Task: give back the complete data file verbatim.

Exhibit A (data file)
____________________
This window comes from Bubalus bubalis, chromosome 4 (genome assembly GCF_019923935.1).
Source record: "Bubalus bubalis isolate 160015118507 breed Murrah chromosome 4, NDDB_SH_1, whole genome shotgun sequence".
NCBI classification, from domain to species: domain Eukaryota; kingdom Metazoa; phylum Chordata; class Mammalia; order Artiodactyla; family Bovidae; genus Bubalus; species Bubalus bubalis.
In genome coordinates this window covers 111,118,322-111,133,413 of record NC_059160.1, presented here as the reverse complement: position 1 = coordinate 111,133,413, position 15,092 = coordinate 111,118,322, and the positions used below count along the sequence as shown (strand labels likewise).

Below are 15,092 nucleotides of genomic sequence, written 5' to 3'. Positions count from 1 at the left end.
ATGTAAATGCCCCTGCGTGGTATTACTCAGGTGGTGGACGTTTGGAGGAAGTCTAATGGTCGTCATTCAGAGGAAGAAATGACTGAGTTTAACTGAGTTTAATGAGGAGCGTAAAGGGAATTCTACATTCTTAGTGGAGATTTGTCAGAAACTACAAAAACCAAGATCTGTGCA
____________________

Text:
This window comes from Bubalus bubalis, chromosome 4 (genome assembly GCF_019923935.1).
Source record: "Bubalus bubalis isolate 160015118507 breed Murrah chromosome 4, NDDB_SH_1, whole genome shotgun sequence".
NCBI classification, from domain to species: domain Eukaryota; kingdom Metazoa; phylum Chordata; class Mammalia; order Artiodactyla; family Bovidae; genus Bubalus; species Bubalus bubalis.
In genome coordinates this window covers 111,118,322-111,133,413 of record NC_059160.1, presented here as the reverse complement: position 1 = coordinate 111,133,413, position 15,092 = coordinate 111,118,322, and the positions used below count along the sequence as shown (strand labels likewise).

Below are 15,092 nucleotides of genomic sequence, written 5' to 3'. Positions count from 1 at the left end.
ATGTAAATGCCCCTGCGTGGTATTACTCAGGTGGTGGACGTTTGGAGGAAGTCTAATGGTCGTCATTCAGAGGAAGAAATGACTGAGTTTAACTGAGTTTAATGAGGAGCGTAAAGGGAATTCTACATTCTTAGTGGAGATTTGTCAGAAACTACAAAAACCAAGATCTGTGCA